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America’s Bridge Infrastructure Crisis

- Bridge Structural Health Monitoring and Automated Deterioration Detection
All bridges are subjected to the destructive effects of material aging. Metal fatigue,
corrosion of steel components, increasing traffic volume, and traffic overloading occur regularly
on America’s highway bridges. These factors, in conjunction with possible accidents or
miscalculations made during the construction or design processes, can result in the unanticipated
diminishing of a bridge’s strength and load carrying capacity.
The condition of heavily used, urban bridges declines every year. The average age of a
federal highway bridge is 45 years (American Society of Civil Engineers). According to the
Federal Highway Administration, there are 72,868 structurally deficient and 89,024 functionally
obsolete bridges in the United States. These account for over one-fourth of the nation’s entire
highway bridge inventory. 7,980 of these bridges have been deemed both structurally deficient
and fracture critical (Lai 2009, 2). It is difficult to properly evaluate the structural integrity of
bridges under current traffic conditions, which makes it difficult to identify the spans that require
replacement or retrofitting with new structural members.
Since 1989, there have been nearly 600 bridge failures in the country (Lai 2009, 1).
Structural bridge failures occur far too often. Recent incidents such as the I-5 Washington and I-
35W Mississippi River bridge collapses emphasize a long-standing national problem: how years
of neglect, underfunding, and lack of leadership have caused the nation’s bridge infrastructure to
It is apparent that many of America’s highway bridges require strengthening or
replacement, but sufficient funding is unavailable for the required construction. It would cost
over an estimated $140 billion to replace the entire supply of structurally deficient and
functionally obsolete bridges in the United States (LePartner 2010). This figure will only
increase as additional bridges continually age past their design-recommended maximum age.
This hefty and ever increasing price tag is not economically feasible in the short term;
therefore, monitoring a bridge’s structural health is becoming more vital than ever. Among the
many factors leading to unsatisfactory bridge conditions, one often neglected issue is poor
inspection or monitoring practices. Outdated assessment methods currently being utilized are
incapable of detecting all deterioration signs of a bridge. A possible enhancement to the current
standard of every-other-month visual inspections could be the addition of automated, continuous
structural health monitoring systems.
Structural health monitoring (SHM) is a non-destructive, in-situ structural sensing and
evaluation method that uses a variety of sensors embedded in a structure. The sensors constantly
monitor structural responses and characteristics for the purpose of estimating the severity of
damage or deterioration. They evaluate the consequences on the structure in terms of response,
capacity, and service-life (Duygu and Frangopol 2011, 7). The sensors receive a collection of
various types of data that are then analyzed and stored for future reference. These data can be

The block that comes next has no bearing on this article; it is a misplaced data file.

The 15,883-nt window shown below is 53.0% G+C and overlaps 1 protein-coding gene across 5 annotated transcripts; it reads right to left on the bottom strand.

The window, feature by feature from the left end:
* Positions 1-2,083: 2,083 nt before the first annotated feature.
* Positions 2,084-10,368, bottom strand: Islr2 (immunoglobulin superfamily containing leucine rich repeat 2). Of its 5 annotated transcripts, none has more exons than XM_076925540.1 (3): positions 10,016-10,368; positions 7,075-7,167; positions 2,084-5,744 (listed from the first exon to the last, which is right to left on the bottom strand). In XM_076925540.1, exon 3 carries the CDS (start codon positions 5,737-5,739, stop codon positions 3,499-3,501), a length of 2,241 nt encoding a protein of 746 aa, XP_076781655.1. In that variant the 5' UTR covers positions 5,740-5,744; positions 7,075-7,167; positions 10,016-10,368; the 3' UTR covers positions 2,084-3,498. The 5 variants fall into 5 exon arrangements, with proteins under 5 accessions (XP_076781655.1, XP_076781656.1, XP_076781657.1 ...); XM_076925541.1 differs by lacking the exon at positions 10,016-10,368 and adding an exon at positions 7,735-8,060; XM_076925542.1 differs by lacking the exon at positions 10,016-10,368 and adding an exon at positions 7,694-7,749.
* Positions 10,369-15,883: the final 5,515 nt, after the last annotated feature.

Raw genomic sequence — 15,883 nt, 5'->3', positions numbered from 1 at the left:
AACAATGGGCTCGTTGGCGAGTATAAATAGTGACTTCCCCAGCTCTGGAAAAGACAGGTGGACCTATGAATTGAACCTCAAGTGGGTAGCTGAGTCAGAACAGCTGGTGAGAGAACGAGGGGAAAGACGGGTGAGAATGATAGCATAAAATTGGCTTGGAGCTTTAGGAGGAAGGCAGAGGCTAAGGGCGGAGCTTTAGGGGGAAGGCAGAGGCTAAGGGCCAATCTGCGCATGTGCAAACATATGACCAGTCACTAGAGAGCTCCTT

used to identify the possibility of damage at its onset and can aid in the assessment of the safety,
reliability, and strength of the structure. They can improve the understanding of in-situ structural
behavior, offer assurance of a structure’s strength and serviceability, and improve maintenance
and management strategies.
The purpose of monitoring a bridge with automated SHM systems is to obtain
quantitative data to be used for the evaluation of a bridge’s structural performance in a manner
that visual observations cannot. This will allow for engineers to make more informed decisions
regarding future renovation, maintenance, or repair plans. SHM can increase safety and provide
early warning of any acceleration of degradations that are being monitored.
As state transportation departments come to appreciate the importance of real-time
structural performance monitoring, various companies have started designing and installing
automated SHM systems into small and localized town bridges. SHM has also been implemented
into large highway bridges nationwide in countries such as China and Taiwan.
With recent advances in structural health monitoring and computing technology,
development of intelligent bridge monitoring systems has emerged in America. The objective of
this study should be to synthesize the state-of-the art knowledge available for bridge SHM for
the purposes of demonstrating and validating that the technology is worthy of significant
investment. The study should determine if the implementation of automated corrosion-detection
and diagnosis systems would be a practical and effective means to improve the current safety and
state of American bridge infrastructure.
Each of the many SHM systems in development is unique in its operation, the type of
data it provides, what it tests for, etc. This study should help simplify the process of selecting the
best available systems based on their capabilities as they compare the needs of specific bridges.
It should categorize the SHM products in terms of their functions, as there are some that
specialize in particular types of bridges, whereas others claim to be more customizable and
complete systems that can be tailored to any bridge.
Despite the abundance of SHM products in development, detailed literature on the
systems’ performances, monitoring results, and how they have assisted bridge owners is not
readily available. The study should identify and reveal the most useful data and information to be